Not only has Italy refused to buckle under European Union pressure to water down its ambitious 2019 budget plans, the government has also threatened to sue EU officials blamed for a deepening sell-off on Rome’s financial markets.

“We are not turning back from the 2.4% target… We will not backtrack by a millimetre,” Luigi Di Maio, deputy prime minister and leader of the anti-establishment 5-Star Movement, said on RTL radio.

As reported by the Reuters news agency, the tripling of its predecessor’s goal by the EU’s second most indebted nation unnerved investors and prompted criticism and calls for a rethink from the European Commission.

As Italian bonds and banking shares sold off sharply, Di Maio said there was “no doubt” the leaders of France and Germany wanted the Italian government to fall, while one lawmaker suggested the country would be better off without the euro.

However, eurozone finance ministers meeting in Luxembourg on October 2 said Italy needed to toe the fiscal line.

“The majority of the member states will clearly ask and demand that these (EU budget) rules are observed,” Austrian minister Hartwig Loger, whose country holds the rotating EU presidency, told a news conference.

European Commission Vice President Valdis Dombrovskis said the current draft appeared not to comply with the rules, though Brussels was open to dialogue.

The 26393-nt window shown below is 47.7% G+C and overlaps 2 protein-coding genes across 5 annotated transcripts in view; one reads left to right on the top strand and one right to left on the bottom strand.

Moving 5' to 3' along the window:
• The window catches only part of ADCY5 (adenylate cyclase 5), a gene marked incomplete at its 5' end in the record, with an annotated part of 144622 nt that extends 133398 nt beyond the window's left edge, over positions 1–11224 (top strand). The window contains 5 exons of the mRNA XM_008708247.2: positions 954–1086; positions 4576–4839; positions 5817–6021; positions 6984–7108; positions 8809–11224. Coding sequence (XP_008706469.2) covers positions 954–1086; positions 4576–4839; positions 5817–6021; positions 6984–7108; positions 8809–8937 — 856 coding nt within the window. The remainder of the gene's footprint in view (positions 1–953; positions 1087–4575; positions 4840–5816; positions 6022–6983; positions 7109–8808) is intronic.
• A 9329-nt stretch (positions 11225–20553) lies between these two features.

‘We are ready to seek damages’

Meanwhile, Italy’s Deputy Prime Minister, far-right League leader Matteo Salvini, warned it might seek compensation from the EU over Italy’s rising borrowing costs. “The words and the threats of Juncker and other high EU bureaucrats continue to raise the spread (between Italian and German bond yields). We are ready to seek damages from those who want to harm Italy.”

On October 1, EU Commission President Jean-Claude Juncker said the EU must be “strict” with Italy to avoid putting the euro project at risk.

As reported by the Agence France-Presse (AFP), Salvini accuses Juncker of unjustly comparing Italy to Greece by saying on Monday that “after the toughest management of the Greece crisis, we have to do everything to avoid a new Greece — this time an Italy – crisis”.

“I think there was some of which was lost in translation…,” said EU commission spokesman Margaritis Schinas, adding that Juncker had been speaking in German, which was simultaneously translated into English, and from that into Italian. “It was not said as reported in these dramatic tones,” he said.